Millenia... Well, I never had kids, so I can't say I know you intimately--we're too far apart in age. I wish you well, of course, call anytime... but that general belief in the system, not to mention those big consumer appetites make me a LIT-tle apprehensive. Once again, I'm hardly one to talk. I'm just saying. There's a hilarious blog by author Donald Gallinger called "The Joad Family, 2055." Go read that, I think he makes a few nice points. He's a high school English teacher (apparently quite a popular one), so I imagine he knows you guys better than I do.

If one generation could learn from another we'd probably be perfect by now, but what the hell, I'll go ahead and say this: Watch it, gang. Be extremely careful who you trust. When you do find someone trustworthy, treat them very, very well.

And--I really mean this, now--turn your damn TVs OFF.

Posted by: Doni Tamblyn on May 27, 2008 11:12 AM

BTW, here's the "Joad Family" blog:

http://donaldgallinger.wordpress.com/

Shades of "Idiocracy," ha!

Posted by: Doni Tamblyn on May 27, 2008 12:22 PM

Really tired of all you assholes blaming your parents or whoever happens to be in the way at the time (specifically Boomers) for your world of self-imposed issues. Who the hell is hiring you anyway? Who MADE those corporations (with the 70 - 80 hour work weeks) that you want to work for - or reject as the case may be. Yes, we really screwed up: giving you the toys, engaging you in psychological, physical, and mental improvement. Now we are to capitulate to you who are without any point of reference except viewing old videos of poorly selected crap? I'm happy for you that there will be a great depression in your future. Perhaps then you will learn that the world does not center around your needs. Perhaps then you will stop whining and start doing. Self possessed? YOU ALL DEFINE THE TERM. Read through the responses and the article. Wake up and stop blaming everyone but yourself. Superficial? What can be more superficial than what you do on a daily basis -watch TV, screw through U Tube, play games invented by psychological deviants, etc. We are all tired of this bullshit and superficiality.

Posted by: bud5 on May 28, 2008 12:20 PM

grow a backbone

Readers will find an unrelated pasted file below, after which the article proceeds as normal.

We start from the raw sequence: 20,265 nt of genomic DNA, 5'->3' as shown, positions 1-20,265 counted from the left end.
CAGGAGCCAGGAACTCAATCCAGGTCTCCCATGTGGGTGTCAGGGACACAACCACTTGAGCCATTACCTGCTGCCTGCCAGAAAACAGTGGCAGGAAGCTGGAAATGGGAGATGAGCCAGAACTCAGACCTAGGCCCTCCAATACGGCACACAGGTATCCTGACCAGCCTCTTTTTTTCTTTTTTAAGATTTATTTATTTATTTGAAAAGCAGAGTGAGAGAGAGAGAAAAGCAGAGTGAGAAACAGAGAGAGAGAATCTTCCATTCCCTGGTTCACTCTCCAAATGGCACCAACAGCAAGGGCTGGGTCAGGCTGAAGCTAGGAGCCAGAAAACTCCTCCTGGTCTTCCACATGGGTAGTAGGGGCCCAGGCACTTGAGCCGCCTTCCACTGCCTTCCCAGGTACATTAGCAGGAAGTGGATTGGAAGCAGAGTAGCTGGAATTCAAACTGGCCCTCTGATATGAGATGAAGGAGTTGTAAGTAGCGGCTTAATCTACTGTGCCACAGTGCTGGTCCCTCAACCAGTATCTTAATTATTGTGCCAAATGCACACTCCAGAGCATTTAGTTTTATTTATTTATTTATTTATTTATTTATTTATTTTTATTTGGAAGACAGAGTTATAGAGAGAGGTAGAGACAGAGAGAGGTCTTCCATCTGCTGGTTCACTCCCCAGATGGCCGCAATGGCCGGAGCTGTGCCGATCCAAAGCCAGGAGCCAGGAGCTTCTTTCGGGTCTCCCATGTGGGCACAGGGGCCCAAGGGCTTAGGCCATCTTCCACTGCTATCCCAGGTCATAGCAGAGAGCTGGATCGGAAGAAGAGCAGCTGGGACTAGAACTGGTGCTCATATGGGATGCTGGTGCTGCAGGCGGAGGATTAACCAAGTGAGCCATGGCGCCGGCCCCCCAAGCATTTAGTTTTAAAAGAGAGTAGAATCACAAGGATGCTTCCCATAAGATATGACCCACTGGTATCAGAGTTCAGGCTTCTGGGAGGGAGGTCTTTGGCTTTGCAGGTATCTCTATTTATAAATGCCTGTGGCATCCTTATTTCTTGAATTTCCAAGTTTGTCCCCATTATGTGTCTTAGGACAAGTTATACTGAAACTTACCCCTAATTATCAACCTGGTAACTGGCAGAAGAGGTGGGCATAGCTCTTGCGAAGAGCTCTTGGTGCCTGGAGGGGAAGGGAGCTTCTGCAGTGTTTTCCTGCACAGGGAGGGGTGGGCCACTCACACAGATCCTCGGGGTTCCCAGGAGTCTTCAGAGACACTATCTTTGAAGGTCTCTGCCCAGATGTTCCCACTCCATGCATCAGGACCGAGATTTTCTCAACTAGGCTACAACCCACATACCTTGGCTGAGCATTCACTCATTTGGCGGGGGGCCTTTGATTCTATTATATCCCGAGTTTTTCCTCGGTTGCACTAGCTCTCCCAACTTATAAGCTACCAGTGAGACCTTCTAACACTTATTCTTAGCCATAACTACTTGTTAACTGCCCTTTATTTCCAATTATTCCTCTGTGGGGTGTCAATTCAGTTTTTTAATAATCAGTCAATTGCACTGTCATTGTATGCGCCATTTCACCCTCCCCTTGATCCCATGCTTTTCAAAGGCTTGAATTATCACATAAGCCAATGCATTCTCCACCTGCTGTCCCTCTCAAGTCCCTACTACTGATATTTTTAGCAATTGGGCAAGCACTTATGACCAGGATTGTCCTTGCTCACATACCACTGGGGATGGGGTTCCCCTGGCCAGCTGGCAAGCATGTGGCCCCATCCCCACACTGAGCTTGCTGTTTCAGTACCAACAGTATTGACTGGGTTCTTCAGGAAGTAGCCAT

Posted by: bud5 on May 28, 2008 1:02 PM

Funny article but I am not seeing too much of a difference between Gen X and Y. Sure, there are some minor ones. But we're all a miserable lot. So, everyone stop being so fucking mean toward one another and let's save the world. We have a lot of work to do. And also, I believe in you, Millennials. Love, your cynical and black hearted Gen X uncle!

Posted by: dwaynegreg on May 29, 2008 9:23 AM

I was born in 1981, so while I feel more like a Gen-Yer I have a lot of Gen-Xer friends. Cynicism and negativity are your defining characteristics.

I feel that Gen-Xers definitely received the short end of the stick when they entered the corporate world. I see a lot of my slightly younger colleagues getting coddled by boomers in the workplace because they "remind me so much of my son/daughter". Meanwhile, the Gen-Xers had to "compete" with the boomers in the 90s who were too selfish to pass on the torch. The boomers got to keep all the good jobs, while the Gen-Xers were left in the dust. Gen-Yers also have had to scramble for jobs, trying to compete with India and China, already in the very short history of their work experience. Now it is time for the boomers to retire and it is up to us to pick up the pieces. This can be a good experience or a bad experience, but Gen-Y and Gen-X working together is going to be the only way out. We can still reverse the abuse that the boomer generation inflicted upon this country.